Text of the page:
Over the centuries Christian artists have conveyed the concept of resurrection in visual images. Standard symbols have emerged, including the butterfly, the peacock, the phoenix, and the number eight, which also stands for eternal life.

Further Reading

"Easter." In E. A. Livingstone, ed. The Oxford Dictionary of the Christian Church. Third edition. Oxford, England: Oxford University Press, 1997. Fuller, Reginald H. "Resurrection." In Paul J. Achtemeier, ed. The Harper- Collins Bible Dictionary. New York: HarperCollins, 1996. Myers, Allen C., ed. "Resurrection." In The Eerdmans Bible Dictionary. Grand Rapids, MI: William B. Eerdmans Publishing, 1987. "Resurrection." In Leland Ryken, James C. Wilhoit, and Tremper Longman III, eds. Dictionary of Biblical Imagery. Downers Grove, IL: InterVarsity Press, 1998. "Resurrection of Christ, The." In E. A. Livingstone, ed. The Oxford Dictionary of the Christian Church. Third edition. Oxford, England: Oxford University Press, 1997. "Resurrection of the Dead." In E. A. Livingstone, ed. The Oxford Dictionary of the Christian Church. Third edition. Oxford, England: Oxford University Press, 1997. Seely, David Rolph. "Resurrection." In David Noel Freedman, ed. Eerdmans Dictionary of the Bible. Grand Rapids, MI: William B. Eerdmans Publishing, 2000.
Encyclopedia of Easter, Carnival, and Lent, 1st ed. © Omnigraphics, Inc. 2002


vegetation god, reborn each spring. [Gk. Myth.: Benét, 10]
after dying in place of her husband, she is brought back from the dead by Heracles. [Gk. Drama: Alcestis]
Amys and Amyloun
sacrificed children are restored to life. [Medieval Legend: Benét, 31]
god whose cauldron restored the dead to life. [Welsh Myth.: Jobes, 241]
raised from the dead by St. Peter. [N.T.: Acts 9:36–42]
restored to life by John the Evangelist. [Christian Hagiog.: Golden Legend]
god of regeneration and resurrection. [Sumerian Myth.: Jobes, 476]
symbol of Christ’s resurrection. [Art: Hall, 110]
breathes life back into child. [O.T.: I Kings 17:18]
Fisher King
old, maimed king whose restoration symbolizes the return of spring vegetation. [Medieval Legend: T. S. Eliot The Waste Land in Norton Literature]
Jairus’ daughter
Christ raises her from the dead. [N.T.: Mat-thew 9:18–19; Mark 5:21–24; Luke 8:40–42]
Jesus Christ
arose from the dead three days after His crucifix-ion. [N.T.: Matthew 28; Mark 16; Luke 24; John 20]
Lazarus Jesus
calls him back to life from the tomb. [N.T.: John 11:43–44]
McGee, Sam
Tennessee native freezes to death in Alaska but is brought back to life in the cremation furnace. [Am. Poetry: Service “The Cremation of Sam McGee”]
fabled bird, rises from its ashes. [Gk. Legend: Brewer Dictionary, 829; Christian Symbolism: Appleton, 76]
bursting with seed, it symbolizes open tomb. [Christian Symbolism: Appleton, 77]
symbol for Ra, sun-god; reborn each day. [Animal Symbolism: Mercatante, 180]
god died annually and rose each spring. [Babyl. Myth.: Brewer Dictionary, 1071]
widow’s son of Nain
touched by mother’s grief, Christ brings him back to life. [N.T.: Luke 7:11–17]
Allusions—Cultural, Literary, Biblical, and Historical: A Thematic Dictionary. Copyright 2008 The Gale Group, Inc. All rights reserved.


1. a supposed act or instance of a dead person coming back to life
2. belief in the possibility of this as part of a religious or mystical system
3. the condition of those who have risen from the dead
Collins Discovery Encyclopedia, 1st edition © HarperCollins Publishers 2005


The word resurrection has positive and miracles implications. Jesus was resurrected on the third day, and He also resurrected Lazarus. The theme of resurrection is explored in all cultures and religions. It is always something awesome and wondrous. Dreaming about resurrection may point to the awakening of your spiritual nature. If you came into knowledge or “enlightenment” that you never had before, the dream could be referring to the resurrection of the spirit. This dream could also represent insight or a new energy. Some think that dreams about resurrection are symbolic of reincarnation.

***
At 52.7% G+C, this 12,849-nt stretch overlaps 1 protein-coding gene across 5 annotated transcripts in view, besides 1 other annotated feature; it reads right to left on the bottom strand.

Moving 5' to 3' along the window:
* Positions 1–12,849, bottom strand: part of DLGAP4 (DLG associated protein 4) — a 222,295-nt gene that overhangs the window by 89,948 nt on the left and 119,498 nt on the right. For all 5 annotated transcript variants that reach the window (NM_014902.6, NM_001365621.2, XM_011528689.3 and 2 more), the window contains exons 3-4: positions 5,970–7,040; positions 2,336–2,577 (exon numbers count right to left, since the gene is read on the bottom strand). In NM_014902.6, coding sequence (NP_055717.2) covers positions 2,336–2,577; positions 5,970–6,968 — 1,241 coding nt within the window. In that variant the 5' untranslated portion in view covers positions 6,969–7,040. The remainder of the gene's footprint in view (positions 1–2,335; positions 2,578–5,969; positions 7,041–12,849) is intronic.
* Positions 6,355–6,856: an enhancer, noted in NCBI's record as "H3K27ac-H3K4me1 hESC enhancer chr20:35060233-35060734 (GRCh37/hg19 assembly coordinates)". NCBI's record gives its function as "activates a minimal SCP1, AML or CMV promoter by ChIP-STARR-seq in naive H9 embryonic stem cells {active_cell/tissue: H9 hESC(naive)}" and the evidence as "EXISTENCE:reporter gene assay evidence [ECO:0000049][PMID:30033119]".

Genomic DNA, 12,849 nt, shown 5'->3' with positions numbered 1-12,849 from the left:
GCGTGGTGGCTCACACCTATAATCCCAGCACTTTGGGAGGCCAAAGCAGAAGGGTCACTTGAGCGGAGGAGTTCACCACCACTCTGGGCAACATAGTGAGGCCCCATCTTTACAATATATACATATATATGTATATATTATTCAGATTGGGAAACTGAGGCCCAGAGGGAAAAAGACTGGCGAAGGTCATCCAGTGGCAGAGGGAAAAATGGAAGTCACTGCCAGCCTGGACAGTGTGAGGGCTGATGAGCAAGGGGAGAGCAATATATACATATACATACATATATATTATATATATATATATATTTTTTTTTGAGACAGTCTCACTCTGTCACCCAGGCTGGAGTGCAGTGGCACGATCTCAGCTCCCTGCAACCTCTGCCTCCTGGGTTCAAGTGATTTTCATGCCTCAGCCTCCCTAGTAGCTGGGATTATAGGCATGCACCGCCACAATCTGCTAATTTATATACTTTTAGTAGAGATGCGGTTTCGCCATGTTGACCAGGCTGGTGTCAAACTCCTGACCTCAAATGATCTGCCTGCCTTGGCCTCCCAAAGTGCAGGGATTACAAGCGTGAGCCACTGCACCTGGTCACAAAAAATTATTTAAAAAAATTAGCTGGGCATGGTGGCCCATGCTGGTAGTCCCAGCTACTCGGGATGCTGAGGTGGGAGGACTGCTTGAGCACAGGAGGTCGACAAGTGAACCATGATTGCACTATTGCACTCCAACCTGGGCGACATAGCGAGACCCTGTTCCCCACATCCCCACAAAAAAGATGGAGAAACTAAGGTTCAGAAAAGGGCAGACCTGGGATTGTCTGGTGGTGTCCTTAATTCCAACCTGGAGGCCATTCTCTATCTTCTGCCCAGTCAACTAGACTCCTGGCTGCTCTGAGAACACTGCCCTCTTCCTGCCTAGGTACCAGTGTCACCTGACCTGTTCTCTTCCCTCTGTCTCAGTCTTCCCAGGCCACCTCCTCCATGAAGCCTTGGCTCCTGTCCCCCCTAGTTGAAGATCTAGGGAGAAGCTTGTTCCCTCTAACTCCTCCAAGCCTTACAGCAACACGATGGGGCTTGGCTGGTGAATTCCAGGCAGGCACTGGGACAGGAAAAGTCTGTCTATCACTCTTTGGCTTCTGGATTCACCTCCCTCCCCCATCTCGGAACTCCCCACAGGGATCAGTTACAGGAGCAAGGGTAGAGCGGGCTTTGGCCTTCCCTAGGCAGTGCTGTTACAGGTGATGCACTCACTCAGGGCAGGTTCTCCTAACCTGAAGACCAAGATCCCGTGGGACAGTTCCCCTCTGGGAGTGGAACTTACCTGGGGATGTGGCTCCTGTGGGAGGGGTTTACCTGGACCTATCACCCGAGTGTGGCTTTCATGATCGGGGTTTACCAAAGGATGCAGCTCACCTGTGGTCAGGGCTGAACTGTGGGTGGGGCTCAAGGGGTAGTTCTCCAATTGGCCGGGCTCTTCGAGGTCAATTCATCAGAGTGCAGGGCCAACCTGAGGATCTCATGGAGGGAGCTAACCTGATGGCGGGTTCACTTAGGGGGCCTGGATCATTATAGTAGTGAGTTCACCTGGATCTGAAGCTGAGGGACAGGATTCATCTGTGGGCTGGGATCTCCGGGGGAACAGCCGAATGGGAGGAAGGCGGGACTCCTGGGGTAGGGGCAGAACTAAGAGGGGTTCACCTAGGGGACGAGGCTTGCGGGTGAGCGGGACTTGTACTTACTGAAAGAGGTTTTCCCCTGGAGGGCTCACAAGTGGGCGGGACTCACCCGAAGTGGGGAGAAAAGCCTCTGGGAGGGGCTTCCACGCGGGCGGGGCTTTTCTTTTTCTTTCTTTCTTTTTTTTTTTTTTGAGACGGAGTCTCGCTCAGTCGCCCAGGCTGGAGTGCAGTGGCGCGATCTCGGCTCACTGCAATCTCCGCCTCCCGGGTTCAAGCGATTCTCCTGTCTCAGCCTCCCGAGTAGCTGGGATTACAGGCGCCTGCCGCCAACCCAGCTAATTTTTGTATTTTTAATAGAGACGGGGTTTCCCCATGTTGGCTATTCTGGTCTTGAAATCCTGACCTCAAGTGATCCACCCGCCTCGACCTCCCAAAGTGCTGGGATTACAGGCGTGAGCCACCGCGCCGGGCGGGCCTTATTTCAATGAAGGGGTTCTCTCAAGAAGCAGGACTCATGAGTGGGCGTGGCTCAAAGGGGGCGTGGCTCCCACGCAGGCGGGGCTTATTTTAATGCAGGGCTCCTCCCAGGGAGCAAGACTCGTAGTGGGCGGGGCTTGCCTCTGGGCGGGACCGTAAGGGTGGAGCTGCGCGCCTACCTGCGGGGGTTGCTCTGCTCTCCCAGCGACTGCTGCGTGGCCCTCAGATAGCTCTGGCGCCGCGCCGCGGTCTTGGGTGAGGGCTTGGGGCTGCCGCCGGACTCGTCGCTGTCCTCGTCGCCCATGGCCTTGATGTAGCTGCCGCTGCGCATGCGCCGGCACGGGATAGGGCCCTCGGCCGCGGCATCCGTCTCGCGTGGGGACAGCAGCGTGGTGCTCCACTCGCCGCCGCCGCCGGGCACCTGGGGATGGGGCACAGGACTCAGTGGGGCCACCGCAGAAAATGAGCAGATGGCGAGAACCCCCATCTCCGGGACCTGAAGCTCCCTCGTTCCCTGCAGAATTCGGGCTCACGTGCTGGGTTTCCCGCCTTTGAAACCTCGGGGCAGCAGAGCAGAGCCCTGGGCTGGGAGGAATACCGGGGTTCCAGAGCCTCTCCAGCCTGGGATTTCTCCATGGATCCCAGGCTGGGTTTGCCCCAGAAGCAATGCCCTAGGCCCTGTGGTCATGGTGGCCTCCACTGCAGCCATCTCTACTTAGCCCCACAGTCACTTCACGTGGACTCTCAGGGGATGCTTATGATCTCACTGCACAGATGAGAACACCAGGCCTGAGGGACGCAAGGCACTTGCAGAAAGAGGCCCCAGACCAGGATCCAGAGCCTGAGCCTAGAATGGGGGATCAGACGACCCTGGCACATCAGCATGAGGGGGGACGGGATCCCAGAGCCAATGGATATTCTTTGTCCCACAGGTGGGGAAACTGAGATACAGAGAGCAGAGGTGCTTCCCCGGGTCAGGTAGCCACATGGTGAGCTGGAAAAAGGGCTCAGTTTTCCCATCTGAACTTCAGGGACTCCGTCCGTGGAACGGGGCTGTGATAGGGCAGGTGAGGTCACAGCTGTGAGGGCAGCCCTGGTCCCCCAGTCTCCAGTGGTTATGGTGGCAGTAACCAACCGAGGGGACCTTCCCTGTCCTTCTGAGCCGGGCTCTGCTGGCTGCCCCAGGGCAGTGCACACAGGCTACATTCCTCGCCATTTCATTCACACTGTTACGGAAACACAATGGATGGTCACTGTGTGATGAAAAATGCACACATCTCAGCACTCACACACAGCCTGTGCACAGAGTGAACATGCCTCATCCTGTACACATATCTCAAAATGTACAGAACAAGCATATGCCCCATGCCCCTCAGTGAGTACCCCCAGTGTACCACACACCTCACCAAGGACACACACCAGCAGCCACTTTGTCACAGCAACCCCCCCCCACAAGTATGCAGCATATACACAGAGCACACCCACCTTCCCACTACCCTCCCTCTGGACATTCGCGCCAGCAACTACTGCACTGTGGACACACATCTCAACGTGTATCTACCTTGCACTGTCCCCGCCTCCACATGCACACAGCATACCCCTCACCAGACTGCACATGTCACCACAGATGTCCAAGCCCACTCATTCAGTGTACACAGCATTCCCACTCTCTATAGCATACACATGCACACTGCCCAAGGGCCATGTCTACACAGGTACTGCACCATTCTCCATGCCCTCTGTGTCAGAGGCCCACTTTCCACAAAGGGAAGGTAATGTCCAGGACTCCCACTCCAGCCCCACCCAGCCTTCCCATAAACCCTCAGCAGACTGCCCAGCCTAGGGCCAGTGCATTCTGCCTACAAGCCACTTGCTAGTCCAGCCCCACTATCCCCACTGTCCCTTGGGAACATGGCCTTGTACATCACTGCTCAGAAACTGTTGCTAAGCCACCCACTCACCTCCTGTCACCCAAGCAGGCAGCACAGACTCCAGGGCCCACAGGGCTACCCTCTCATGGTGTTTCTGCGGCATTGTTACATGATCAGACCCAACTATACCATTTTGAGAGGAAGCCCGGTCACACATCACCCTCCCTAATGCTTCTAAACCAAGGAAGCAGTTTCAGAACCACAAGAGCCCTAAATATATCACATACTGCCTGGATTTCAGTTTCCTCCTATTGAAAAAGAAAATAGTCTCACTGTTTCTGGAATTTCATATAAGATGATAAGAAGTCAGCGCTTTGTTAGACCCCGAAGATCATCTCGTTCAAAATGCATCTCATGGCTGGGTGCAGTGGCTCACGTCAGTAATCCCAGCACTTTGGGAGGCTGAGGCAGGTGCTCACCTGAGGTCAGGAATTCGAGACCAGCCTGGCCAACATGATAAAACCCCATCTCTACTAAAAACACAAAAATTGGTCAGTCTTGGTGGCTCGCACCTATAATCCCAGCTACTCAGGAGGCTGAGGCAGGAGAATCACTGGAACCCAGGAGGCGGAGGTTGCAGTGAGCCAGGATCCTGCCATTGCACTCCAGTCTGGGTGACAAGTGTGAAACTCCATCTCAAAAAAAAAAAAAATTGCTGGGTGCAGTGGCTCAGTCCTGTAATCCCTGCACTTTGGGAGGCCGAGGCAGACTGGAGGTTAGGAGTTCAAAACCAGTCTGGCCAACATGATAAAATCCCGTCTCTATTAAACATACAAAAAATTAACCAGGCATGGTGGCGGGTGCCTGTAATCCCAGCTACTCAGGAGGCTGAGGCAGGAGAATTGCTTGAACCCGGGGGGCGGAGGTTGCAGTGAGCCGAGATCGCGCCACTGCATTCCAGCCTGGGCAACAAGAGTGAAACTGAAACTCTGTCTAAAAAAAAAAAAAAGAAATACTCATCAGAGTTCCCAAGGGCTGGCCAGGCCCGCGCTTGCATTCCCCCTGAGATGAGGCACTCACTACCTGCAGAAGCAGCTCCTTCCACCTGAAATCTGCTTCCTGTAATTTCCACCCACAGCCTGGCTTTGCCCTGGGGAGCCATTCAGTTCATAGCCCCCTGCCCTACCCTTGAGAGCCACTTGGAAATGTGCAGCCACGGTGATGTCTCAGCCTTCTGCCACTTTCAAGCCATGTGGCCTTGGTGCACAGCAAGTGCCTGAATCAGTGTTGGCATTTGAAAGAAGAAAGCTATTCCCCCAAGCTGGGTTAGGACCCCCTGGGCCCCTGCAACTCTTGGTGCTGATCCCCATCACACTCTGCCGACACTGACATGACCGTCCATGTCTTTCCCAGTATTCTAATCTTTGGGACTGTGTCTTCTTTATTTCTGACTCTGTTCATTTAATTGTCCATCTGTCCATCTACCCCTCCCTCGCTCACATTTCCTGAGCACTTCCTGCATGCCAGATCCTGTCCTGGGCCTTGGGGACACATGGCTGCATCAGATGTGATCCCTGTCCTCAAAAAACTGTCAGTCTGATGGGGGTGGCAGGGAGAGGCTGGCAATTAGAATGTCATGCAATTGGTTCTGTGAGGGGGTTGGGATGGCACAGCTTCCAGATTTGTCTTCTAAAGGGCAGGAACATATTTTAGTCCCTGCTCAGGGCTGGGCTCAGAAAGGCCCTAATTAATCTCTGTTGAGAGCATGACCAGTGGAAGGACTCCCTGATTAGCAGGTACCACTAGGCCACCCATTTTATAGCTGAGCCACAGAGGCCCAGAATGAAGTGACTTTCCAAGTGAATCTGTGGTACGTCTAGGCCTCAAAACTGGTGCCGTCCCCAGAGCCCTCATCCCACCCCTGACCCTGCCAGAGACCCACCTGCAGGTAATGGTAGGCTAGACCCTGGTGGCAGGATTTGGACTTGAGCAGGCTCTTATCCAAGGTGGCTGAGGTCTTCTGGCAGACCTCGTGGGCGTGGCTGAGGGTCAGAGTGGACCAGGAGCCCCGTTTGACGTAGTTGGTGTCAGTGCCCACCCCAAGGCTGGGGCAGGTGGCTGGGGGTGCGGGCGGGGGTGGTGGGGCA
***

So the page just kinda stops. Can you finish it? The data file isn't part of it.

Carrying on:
Bedside Dream Dictionary by Silvana Amar Copyright © 2007 by Skyhorse Publishing, Inc.
References in periodicals archive ?
This trick film leverages some of its meaning from the medieval reliquary, where the fantasy of revivification always threatens to disrupt the arm's pious stasis.
A concluding chapter considers William Burroughs, Brett Easton Ellis, and the sociologist Philip Rieff, who pines for "the revivification of the cultural superego," and with whose views Fuchs sympathizes.
During a recent conversation in his studio, Daniel Richter observed that a great deal of contemporary painting comes across as a revivification of the art produced in the twentieth century: "In formal terms, we seem to be bringing the dead to life." The task of Richter's generation, as he sees it, is to make the achievements of the moderns more radical.
Through the living bodies that are a necessary component of any play, the theater engenders a curious sense of revivification when it treats historical matter because the bodies of actors on stage are more like the bodies of historical figures than any sculpture.
the 'psychological revivification' of past events from the depth of the speaker's memory....
People often compliment me on a storytelling performance by telling me, "You made it come alive!" I seldom miss a beat in responding: "Thank you kindly, but I believe it already is alive; I just try not to kill it." The notion that what we are about in this sacred enterprise is the revivification of a cadaverous text is not only presumptuous, but tends to affect the performance adversely.
As a result, classical metaphysics which thus confuses God and being, must be considered dead and without hope of revivification. Grenz accepts this "demise" of the classical concept of being but claims that the notion of being can be repristinated if one grounds further reflection on what is meant by being not in philosophy but in trinitarian theology as found in the New Testament and in the apophatic tradition of Eastern Orthodoxy and Western mysticism.
Alex Katz has created a unique style of revivification, injecting energy into otherwise static images.
To them, the action of renewal and revivification is so habitual that they accept it as the norm: the convulsion was too completely environmental to be noticeable as such.
paradoxically engenders the "revivification" of the artist,